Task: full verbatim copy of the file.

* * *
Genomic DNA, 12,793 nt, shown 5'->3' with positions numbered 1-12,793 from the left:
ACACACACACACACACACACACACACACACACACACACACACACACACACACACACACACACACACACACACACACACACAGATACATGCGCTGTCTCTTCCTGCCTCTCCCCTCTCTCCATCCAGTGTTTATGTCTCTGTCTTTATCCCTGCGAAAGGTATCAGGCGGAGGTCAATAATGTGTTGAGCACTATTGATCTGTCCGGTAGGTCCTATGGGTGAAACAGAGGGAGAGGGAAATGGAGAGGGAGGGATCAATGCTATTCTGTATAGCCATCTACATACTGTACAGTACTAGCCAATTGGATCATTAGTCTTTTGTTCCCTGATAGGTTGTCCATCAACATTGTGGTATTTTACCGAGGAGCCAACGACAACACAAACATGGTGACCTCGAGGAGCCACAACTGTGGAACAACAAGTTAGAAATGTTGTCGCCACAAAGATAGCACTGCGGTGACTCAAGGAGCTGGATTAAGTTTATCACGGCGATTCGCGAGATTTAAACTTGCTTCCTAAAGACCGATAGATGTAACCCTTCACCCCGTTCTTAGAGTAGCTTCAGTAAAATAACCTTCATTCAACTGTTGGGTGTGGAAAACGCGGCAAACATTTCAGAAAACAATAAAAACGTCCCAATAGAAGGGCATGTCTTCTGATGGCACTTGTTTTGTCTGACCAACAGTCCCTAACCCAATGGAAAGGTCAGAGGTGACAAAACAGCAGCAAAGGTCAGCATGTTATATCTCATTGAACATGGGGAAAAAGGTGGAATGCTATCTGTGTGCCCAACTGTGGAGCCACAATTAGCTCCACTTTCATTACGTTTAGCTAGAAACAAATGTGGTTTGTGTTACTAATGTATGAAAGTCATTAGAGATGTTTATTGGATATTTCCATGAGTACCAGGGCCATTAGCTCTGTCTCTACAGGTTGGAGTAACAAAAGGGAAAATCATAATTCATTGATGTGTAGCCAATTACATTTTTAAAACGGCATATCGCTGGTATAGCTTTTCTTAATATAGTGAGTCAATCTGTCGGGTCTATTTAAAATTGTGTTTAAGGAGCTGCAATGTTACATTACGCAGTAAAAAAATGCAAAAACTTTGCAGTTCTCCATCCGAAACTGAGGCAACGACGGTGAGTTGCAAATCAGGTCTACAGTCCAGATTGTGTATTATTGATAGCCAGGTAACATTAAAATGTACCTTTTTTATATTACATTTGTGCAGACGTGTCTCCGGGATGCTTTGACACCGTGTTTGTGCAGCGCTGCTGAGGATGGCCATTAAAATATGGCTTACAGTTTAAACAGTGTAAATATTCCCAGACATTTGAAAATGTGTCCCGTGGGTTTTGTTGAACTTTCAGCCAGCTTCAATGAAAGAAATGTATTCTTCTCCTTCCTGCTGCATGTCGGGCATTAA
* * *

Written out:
Genomic DNA, 12,793 nt, shown 5'->3' with positions numbered 1-12,793 from the left:
ACACACACACACACACACACACACACACACACACACACACACACACACACACACACACACACACACACACACACACACACAGATACATGCGCTGTCTCTTCCTGCCTCTCCCCTCTCTCCATCCAGTGTTTATGTCTCTGTCTTTATCCCTGCGAAAGGTATCAGGCGGAGGTCAATAATGTGTTGAGCACTATTGATCTGTCCGGTAGGTCCTATGGGTGAAACAGAGGGAGAGGGAAATGGAGAGGGAGGGATCAATGCTATTCTGTATAGCCATCTACATACTGTACAGTACTAGCCAATTGGATCATTAGTCTTTTGTTCCCTGATAGGTTGTCCATCAACATTGTGGTATTTTACCGAGGAGCCAACGACAACACAAACATGGTGACCTCGAGGAGCCACAACTGTGGAACAACAAGTTAGAAATGTTGTCGCCACAAAGATAGCACTGCGGTGACTCAAGGAGCTGGATTAAGTTTATCACGGCGATTCGCGAGATTTAAACTTGCTTCCTAAAGACCGATAGATGTAACCCTTCACCCCGTTCTTAGAGTAGCTTCAGTAAAATAACCTTCATTCAACTGTTGGGTGTGGAAAACGCGGCAAACATTTCAGAAAACAATAAAAACGTCCCAATAGAAGGGCATGTCTTCTGATGGCACTTGTTTTGTCTGACCAACAGTCCCTAACCCAATGGAAAGGTCAGAGGTGACAAAACAGCAGCAAAGGTCAGCATGTTATATCTCATTGAACATGGGGAAAAAGGTGGAATGCTATCTGTGTGCCCAACTGTGGAGCCACAATTAGCTCCACTTTCATTACGTTTAGCTAGAAACAAATGTGGTTTGTGTTACTAATGTATGAAAGTCATTAGAGATGTTTATTGGATATTTCCATGAGTACCAGGGCCATTAGCTCTGTCTCTACAGGTTGGAGTAACAAAAGGGAAAATCATAATTCATTGATGTGTAGCCAATTACATTTTTAAAACGGCATATCGCTGGTATAGCTTTTCTTAATATAGTGAGTCAATCTGTCGGGTCTATTTAAAATTGTGTTTAAGGAGCTGCAATGTTACATTACGCAGTAAAAAAATGCAAAAACTTTGCAGTTCTCCATCCGAAACTGAGGCAACGACGGTGAGTTGCAAATCAGGTCTACAGTCCAGATTGTGTATTATTGATAGCCAGGTAACATTAAAATGTACCTTTTTTATATTACATTTGTGCAGACGTGTCTCCGGGATGCTTTGACACCGTGTTTGTGCAGCGCTGCTGAGGATGGCCATTAAAATATGGCTTACAGTTTAAACAGTGTAAATATTCCCAGACATTTGAAAATGTGTCCCGTGGGTTTTGTTGAACTTTCAGCCAGCTTCAATGAAAGAAATGTATTCTTCTCCTTCCTGCTGCATGTCGGGCATTAA